Stormwater Pipe (150mm) $191.19/m
Stormwater Pipe (1650mm) $1,839.33/m
Stormwater Pipe (1800mm) $2,163.76/m
Stormwater Pipe (1950mm) $2,517.22/m
Stormwater Pipe (2100mm) $2,899.68/m
Stormwater Pipe (225mm) $204.68/m
Stormwater Pipe (3000mm) $5,803.95/m
Stormwater Pipe (300mm) $225.41/m
Stormwater Pipe (375mm) $253.41/m
Stormwater Pipe (450mm) $288.65/m
Stormwater Pipe (525mm) $331.16/m
Stormwater Pipe (600mm) $380.92/m
Stormwater Pipe (675mm) $437.93/m
Stormwater Pipe (750mm) $502.20/m
Stormwater Pipe (825mm) $573.72/m
Stormwater Pipe (900mm) $652.50/m
Stormwater Pipe (975mm) $738.54/m

The unit rates are based on the cost of a small number of BRC drainage projects, the standard rates used by ACEAM to value the drainage network post amalgamation, and unit rates developed by Fraser Coast Regional Council. To try and smooth out inconsistencies that may have resulted from the infrequent use of the larger Box Culvert sizes, first cut unit rates were plotted against culvert area, and a best fit curve plotted.

The equation adopted was: Unit Rate = 0.000835 x Area² + 0.385 x Area + 350

In the graph below the blue dots represent individual unit rate data points, and the green line is the above equation.

Box-Culvert-Graph.png

A similar technique was used to smooth out variations in the unit costs of stormwater pipes. This yielded the equation.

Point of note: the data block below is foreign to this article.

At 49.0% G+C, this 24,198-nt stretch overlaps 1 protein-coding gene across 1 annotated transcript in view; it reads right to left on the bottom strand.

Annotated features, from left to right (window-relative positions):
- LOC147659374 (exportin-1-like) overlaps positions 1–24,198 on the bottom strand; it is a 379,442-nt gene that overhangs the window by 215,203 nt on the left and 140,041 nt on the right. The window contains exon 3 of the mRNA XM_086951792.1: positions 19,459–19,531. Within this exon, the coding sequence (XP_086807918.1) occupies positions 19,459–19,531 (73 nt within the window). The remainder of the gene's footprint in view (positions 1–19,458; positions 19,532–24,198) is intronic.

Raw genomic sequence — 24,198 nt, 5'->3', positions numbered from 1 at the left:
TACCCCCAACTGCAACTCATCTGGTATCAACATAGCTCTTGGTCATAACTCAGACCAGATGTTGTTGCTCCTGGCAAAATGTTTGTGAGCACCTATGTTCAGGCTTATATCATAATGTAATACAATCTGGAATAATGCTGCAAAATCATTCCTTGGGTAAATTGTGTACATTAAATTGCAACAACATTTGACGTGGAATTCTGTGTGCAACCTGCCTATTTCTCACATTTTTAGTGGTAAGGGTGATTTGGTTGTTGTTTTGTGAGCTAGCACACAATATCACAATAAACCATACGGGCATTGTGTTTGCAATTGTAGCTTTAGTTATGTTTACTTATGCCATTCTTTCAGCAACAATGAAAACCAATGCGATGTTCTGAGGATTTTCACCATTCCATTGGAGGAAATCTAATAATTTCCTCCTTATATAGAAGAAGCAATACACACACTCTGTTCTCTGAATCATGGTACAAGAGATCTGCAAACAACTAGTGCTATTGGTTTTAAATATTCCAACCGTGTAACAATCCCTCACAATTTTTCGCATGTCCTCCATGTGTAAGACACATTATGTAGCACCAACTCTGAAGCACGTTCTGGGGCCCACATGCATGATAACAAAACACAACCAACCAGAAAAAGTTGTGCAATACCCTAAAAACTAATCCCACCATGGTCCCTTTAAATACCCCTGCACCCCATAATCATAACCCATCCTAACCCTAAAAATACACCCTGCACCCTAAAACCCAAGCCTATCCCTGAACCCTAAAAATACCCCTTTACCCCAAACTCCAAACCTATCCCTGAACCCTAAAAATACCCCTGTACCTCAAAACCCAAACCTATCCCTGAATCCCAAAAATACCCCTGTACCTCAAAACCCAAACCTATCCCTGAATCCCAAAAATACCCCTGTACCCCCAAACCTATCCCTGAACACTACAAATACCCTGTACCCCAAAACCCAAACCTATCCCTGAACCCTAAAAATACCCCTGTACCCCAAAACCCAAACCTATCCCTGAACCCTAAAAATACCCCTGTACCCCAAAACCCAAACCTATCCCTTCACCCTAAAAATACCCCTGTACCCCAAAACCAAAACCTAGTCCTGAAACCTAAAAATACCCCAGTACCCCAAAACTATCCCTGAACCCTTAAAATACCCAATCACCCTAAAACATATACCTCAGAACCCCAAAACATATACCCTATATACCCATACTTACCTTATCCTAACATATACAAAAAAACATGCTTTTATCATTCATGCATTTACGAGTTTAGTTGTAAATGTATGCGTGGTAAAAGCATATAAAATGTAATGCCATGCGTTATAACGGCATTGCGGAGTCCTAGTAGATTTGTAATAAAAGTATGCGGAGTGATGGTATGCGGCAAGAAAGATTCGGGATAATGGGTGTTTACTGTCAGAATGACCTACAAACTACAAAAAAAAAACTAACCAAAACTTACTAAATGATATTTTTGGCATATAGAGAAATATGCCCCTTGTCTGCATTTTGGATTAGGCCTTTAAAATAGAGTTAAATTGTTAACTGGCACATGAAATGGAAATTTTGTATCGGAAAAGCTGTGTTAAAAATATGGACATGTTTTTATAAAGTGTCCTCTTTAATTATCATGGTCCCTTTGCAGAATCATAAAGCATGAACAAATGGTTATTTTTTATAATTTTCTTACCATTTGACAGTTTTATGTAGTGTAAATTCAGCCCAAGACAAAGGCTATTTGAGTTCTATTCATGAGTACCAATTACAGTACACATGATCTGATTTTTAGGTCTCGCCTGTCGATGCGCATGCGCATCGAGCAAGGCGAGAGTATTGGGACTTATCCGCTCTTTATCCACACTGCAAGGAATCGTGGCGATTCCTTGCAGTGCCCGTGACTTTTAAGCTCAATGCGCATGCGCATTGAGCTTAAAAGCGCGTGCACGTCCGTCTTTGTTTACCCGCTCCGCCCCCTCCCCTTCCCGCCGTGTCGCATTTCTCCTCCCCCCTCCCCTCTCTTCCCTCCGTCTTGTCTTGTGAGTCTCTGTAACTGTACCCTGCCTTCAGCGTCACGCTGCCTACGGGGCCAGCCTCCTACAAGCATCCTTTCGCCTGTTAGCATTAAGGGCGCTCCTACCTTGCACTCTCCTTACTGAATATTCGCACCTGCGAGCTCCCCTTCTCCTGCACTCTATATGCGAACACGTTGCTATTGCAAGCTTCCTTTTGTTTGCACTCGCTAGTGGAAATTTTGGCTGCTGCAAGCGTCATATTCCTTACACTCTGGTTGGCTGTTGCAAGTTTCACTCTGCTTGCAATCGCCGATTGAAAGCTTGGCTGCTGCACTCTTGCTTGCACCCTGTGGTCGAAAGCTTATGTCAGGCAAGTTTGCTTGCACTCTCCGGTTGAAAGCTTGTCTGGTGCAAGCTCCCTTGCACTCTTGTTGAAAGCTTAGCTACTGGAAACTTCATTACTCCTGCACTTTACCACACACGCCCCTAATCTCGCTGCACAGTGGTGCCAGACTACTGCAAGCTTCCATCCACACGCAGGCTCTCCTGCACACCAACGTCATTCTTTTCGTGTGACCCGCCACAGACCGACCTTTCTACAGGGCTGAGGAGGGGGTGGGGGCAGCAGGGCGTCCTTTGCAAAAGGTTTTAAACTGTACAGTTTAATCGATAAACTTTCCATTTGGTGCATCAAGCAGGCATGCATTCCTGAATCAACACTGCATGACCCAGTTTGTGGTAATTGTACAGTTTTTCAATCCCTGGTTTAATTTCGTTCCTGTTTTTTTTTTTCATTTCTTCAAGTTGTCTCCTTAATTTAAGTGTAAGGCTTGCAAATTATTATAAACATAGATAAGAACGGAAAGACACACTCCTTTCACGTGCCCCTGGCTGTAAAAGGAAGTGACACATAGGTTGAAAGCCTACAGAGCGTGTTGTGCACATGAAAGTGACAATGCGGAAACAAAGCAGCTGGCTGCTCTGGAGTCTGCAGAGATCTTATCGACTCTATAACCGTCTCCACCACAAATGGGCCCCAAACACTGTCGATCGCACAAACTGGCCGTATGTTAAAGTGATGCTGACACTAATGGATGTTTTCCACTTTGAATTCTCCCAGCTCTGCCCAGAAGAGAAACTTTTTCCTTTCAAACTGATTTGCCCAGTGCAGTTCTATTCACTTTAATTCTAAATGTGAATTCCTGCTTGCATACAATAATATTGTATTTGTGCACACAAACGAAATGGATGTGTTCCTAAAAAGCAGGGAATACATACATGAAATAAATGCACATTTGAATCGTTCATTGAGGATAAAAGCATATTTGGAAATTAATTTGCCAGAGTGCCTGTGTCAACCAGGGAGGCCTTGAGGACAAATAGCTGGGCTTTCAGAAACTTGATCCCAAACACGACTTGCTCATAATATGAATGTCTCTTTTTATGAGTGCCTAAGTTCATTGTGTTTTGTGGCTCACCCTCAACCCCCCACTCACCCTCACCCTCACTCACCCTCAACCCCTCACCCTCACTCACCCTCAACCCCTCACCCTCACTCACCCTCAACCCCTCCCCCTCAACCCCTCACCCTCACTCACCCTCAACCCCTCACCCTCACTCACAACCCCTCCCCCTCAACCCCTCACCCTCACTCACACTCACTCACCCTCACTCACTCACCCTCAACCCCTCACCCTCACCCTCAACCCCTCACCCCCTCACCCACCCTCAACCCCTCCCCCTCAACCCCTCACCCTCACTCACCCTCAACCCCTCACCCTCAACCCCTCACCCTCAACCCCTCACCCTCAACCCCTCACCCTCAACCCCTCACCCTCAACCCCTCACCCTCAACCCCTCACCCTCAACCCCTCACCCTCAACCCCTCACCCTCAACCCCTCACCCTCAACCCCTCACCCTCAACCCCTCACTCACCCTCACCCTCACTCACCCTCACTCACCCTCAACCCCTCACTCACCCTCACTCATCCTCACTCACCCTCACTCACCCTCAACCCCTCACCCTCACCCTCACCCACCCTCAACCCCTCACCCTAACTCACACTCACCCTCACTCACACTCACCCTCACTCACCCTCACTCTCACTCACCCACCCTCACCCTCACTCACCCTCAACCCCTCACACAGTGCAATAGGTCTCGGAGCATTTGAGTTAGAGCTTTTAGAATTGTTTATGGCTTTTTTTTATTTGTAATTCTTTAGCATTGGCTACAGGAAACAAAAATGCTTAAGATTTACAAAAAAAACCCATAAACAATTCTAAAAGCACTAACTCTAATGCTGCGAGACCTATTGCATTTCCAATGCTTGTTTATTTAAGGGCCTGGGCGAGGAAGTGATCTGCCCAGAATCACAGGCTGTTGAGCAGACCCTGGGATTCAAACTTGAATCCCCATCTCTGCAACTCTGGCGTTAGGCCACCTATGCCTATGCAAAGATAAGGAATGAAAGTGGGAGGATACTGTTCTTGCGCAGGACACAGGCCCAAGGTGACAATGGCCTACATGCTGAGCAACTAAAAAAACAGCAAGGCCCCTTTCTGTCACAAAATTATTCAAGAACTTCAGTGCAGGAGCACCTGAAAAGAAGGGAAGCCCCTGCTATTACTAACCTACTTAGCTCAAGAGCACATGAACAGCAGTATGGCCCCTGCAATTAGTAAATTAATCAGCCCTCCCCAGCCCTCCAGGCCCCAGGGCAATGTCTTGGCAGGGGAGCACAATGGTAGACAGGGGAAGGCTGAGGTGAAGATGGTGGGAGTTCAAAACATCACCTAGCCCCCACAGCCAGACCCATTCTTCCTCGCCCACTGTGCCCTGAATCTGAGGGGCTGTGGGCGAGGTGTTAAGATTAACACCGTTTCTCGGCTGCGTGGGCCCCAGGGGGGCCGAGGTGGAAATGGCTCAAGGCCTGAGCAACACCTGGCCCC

Unit Rate = 0.000645*Diameter² -0.062*Diameter +186

1-July-2009-Stormwater-Pipe-Unit-Rates.png

4.3 Maintenace

4.3.1 Maintenance Activities

Drainage Maintenance Activities - Council performs a number of maintenance activities in relation to drainage assets, including:

There are eight drainage maintenance activities in BARS.

  • Maintain & repairs to culverts, pipes
  • Drainage Miscellaneous
  • Open Drains Concrete Repairs
  • Culvert Repairs
  • Catchpit Repairs
  • Manhole Repairs
  • Access Repairs
  • Aquifer Maintenance
  • Clean culverts pipe pits (mjr)
  • Drain Cleaning (Open Drains) - Bobcat, wheel barrow - cleaning schedule exists
  • Clean Culverts, Pipes & Pits - Major - known high risk sites checked prior to storm season. (List exists) - pits? - GPTs done on an irregular basis
  • Drain Repairs - from inspections shotcrete or stone pitching or concrete repairs

4.3.2 Maintenance Expenditure

Drainage Maintenance Expenditure - Maintenance Expenditure is detailed in the table below.

Asset Sub-class Annual Maintenance Expenditure
Drain Cleaning $400,000
Drain Maintenance & Repairs $240,000

4.4 Asset Renewal & Replacement

Drainage Renewal & Replacement - The table below shows the overall amounts set aside for capital works on drainage assets in Council's Ten Year Capital Expenditure Forecast, and the estimated proportion of those amounts that will be spent on renewal works. The exact split between new and renewal is unknown, but historically at least 90% of capital expenditure on drainage has been for new works.